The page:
Syria and the refugee iceberg
If the only refugee crisis that the world faced today were in Syria, it would be challenging and heartbreaking enough. But the tragic truth is that the Syrian crisis is the tip of an enormous – and expanding – iceberg. Many other refugee crises around the world never make it into the international headlines. Indeed, a staggering 86% of the world’s refugees live in developing countries, most of which draw very little media attention.
Chad is one such country. With roughly 13 million people, Chad is situated at the centre of immense regional turmoil, conflict, and instability. As a result, it hosts more than 372,000 refugees. These are people who have fled violence in Sudan’s Darfur region to the east of Chad, a shattering civil war in the Central African Republic to its south, and the escalating terror of Boko Haram in Nigeria and neighbouring countries to the west.
As one of the poorest countries in the world, Chad struggles to meet the basic human needs of its own population, let alone the many battered people from beyond its borders. To make matters worse, Chad is in the Sahel region, which has suffered acute famine over the last few years, and declining oil prices have hit the regional economic outlook.
Wherever they are, most refugees face nearly identical depredations: hunger and dehydration, lack of decent shelter, susceptibility to illness, vulnerability to continued threats from combatants and terror groups, the emotional trauma of what’s lost, and anxiety about what lies ahead.
Also, not least, they share the risk that their children might not receive the education they need and deserve – and as the Universal Declaration of Human Rights promises. Indeed, conflict and crisis is one of the biggest, and growing, barriers to educating the world’s children.
Humanitarian emergencies and protracted crises disrupted the education of more than 80 million children and youth in 35 countries in 2015. That’s almost the size of a country like Germany. Failing to provide basic services for these children robs them not only of their childhood, but also of their future.
About four million people in Chad – or about one-third of the country’s population – will need humanitarian assistance in 2016. In the Lake Chad region, which is host to the most recent wave of arrivals, more than 60% of children are out of school. The average class size for those in primary school is 75, and the rate of adult illiteracy is 96% – shocking statistics that no country should have to accept.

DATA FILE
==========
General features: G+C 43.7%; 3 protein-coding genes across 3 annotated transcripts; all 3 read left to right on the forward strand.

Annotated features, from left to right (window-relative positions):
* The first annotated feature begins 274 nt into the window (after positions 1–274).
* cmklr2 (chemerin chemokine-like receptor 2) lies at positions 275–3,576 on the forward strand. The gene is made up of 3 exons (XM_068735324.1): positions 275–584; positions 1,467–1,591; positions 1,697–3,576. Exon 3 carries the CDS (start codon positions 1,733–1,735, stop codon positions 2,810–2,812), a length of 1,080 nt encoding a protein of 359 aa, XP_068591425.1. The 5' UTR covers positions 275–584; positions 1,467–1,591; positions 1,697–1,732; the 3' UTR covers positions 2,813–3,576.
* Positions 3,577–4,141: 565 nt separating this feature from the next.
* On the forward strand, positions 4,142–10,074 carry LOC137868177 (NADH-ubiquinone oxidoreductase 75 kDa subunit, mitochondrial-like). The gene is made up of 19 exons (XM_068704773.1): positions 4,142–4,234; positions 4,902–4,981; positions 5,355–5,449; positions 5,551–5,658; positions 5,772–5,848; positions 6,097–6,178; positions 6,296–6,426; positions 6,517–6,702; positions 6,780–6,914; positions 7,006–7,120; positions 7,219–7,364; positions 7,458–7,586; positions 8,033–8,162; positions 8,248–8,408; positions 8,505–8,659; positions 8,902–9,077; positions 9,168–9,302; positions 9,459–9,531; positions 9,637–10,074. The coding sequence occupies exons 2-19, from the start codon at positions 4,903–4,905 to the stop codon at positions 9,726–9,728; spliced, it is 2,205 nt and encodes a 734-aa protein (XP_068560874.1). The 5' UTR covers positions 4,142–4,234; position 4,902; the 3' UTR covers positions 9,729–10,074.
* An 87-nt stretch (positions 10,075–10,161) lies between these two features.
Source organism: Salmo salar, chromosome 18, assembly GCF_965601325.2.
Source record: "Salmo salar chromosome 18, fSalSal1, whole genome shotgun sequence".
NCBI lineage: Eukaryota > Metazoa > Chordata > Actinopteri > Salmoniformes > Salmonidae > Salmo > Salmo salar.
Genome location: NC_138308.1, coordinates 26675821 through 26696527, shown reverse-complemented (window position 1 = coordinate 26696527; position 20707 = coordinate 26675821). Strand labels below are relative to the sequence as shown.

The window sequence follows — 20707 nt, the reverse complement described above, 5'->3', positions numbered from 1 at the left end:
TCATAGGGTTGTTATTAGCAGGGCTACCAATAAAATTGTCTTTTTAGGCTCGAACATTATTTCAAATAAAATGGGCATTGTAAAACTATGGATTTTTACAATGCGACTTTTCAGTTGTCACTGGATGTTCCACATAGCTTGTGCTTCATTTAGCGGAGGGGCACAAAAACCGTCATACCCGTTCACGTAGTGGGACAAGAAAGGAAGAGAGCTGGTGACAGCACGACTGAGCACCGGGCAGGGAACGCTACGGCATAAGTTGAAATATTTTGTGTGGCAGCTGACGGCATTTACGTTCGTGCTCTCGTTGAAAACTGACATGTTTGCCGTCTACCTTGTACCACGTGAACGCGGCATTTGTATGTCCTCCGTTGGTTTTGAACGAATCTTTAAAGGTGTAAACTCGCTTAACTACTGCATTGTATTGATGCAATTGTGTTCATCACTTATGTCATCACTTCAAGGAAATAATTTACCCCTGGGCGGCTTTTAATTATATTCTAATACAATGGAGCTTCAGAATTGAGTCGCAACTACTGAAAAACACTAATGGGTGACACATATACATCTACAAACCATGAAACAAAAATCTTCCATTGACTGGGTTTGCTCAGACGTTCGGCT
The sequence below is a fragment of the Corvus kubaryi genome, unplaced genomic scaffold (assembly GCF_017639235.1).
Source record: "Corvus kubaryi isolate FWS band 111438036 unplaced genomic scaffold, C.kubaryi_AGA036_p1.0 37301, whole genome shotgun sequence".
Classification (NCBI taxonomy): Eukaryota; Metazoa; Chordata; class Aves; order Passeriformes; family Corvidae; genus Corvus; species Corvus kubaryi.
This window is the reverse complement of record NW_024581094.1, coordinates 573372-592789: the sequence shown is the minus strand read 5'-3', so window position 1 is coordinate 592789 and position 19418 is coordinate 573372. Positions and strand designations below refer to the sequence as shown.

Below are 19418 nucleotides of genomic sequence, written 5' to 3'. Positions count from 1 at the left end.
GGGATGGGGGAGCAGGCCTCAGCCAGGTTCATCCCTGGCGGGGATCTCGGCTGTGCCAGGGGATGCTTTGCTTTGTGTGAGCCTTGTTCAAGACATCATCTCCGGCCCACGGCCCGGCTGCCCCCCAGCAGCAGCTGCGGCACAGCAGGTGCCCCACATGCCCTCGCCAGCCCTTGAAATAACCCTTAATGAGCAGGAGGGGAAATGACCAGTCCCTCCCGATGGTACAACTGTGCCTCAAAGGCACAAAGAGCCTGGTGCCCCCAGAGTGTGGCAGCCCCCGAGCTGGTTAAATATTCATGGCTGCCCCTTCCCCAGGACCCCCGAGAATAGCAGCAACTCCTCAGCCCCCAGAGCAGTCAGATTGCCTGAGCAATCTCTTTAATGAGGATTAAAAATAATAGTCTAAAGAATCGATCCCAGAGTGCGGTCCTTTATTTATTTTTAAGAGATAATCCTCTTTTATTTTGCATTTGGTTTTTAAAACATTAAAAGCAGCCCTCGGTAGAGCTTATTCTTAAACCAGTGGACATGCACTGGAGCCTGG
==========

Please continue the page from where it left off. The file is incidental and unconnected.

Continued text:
That’s why the Global Partnership for Education recently approved Chad’s request for an expedited emergency education grant of about $7 million to benefit both refugee and local children. The money will go toward the construction of classrooms, training for hundreds of teachers, the delivery of thousands of textbooks, and other supplies. It will also fund micronutrients and parasite treatment for all students and the food, water, hygiene, and human care critical to children’s development, especially during times of distress.
Humanitarian responses too often give lower priority – and thus far fewer resources – to education than, say, basic health, shelter, and nutrition. In fact, only about 2% of humanitarian aid goes to education.
What the world needs is a dedicated platform and financing mechanism that mobilises new resources to secure education for children caught in the maelstrom of severe conflict and protracted crisis. At GPE, we are conscious that at current resource levels we can do only so much. More money and new forms of coordination are needed.
Against this backdrop, it is heartening to see that global leaders have been engaged for the last year in concerted efforts to establish such a platform, which is expected to be launched in May at the World Humanitarian Summit in Turkey. I have felt privileged to play a role in the Champions’ Group, which has pressed for this change agenda. Gordon Brown, the UN Special Envoy for Global Education, has played and continues to play a galvanizing leadership role.
Conflict and fragility, not only in Syria, but also in many other lesser-known sites of mass misery, are among the most urgent and seemingly intractable global challenges of our time. Our only hope of breaking out of this cycle of violence and poverty is to ensure that every child, including those trapped by crisis, gets quality schooling and the ability to build a brighter future.